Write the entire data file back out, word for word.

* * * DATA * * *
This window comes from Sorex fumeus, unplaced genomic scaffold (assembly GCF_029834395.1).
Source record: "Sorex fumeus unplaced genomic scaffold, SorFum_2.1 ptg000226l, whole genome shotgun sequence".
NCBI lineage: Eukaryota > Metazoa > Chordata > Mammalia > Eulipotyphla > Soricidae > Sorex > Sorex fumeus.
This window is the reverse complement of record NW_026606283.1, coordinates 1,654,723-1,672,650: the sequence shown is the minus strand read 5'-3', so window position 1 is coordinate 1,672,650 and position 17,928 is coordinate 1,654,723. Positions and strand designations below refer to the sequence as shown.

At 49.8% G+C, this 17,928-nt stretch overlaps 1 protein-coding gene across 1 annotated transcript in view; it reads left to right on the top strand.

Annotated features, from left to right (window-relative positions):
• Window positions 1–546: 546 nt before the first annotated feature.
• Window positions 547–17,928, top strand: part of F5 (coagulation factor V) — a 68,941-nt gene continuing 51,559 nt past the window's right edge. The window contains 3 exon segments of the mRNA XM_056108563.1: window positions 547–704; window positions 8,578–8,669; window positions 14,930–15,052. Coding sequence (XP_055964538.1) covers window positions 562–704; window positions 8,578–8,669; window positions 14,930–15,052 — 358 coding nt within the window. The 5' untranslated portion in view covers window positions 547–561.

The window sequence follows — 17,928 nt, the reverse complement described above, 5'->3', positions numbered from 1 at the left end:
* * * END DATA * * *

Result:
This window comes from Sorex fumeus, unplaced genomic scaffold (assembly GCF_029834395.1).
Source record: "Sorex fumeus unplaced genomic scaffold, SorFum_2.1 ptg000226l, whole genome shotgun sequence".
NCBI lineage: Eukaryota > Metazoa > Chordata > Mammalia > Eulipotyphla > Soricidae > Sorex > Sorex fumeus.
This window is the reverse complement of record NW_026606283.1, coordinates 1,654,723-1,672,650: the sequence shown is the minus strand read 5'-3', so window position 1 is coordinate 1,672,650 and position 17,928 is coordinate 1,654,723. Positions and strand designations below refer to the sequence as shown.

At 49.8% G+C, this 17,928-nt stretch overlaps 1 protein-coding gene across 1 annotated transcript in view; it reads left to right on the top strand.

Annotated features, from left to right (window-relative positions):
• Window positions 1–546: 546 nt before the first annotated feature.
• Window positions 547–17,928, top strand: part of F5 (coagulation factor V) — a 68,941-nt gene continuing 51,559 nt past the window's right edge. The window contains 3 exon segments of the mRNA XM_056108563.1: window positions 547–704; window positions 8,578–8,669; window positions 14,930–15,052. Coding sequence (XP_055964538.1) covers window positions 562–704; window positions 8,578–8,669; window positions 14,930–15,052 — 358 coding nt within the window. The 5' untranslated portion in view covers window positions 547–561.

The window sequence follows — 17,928 nt, the reverse complement described above, 5'->3', positions numbered from 1 at the left end: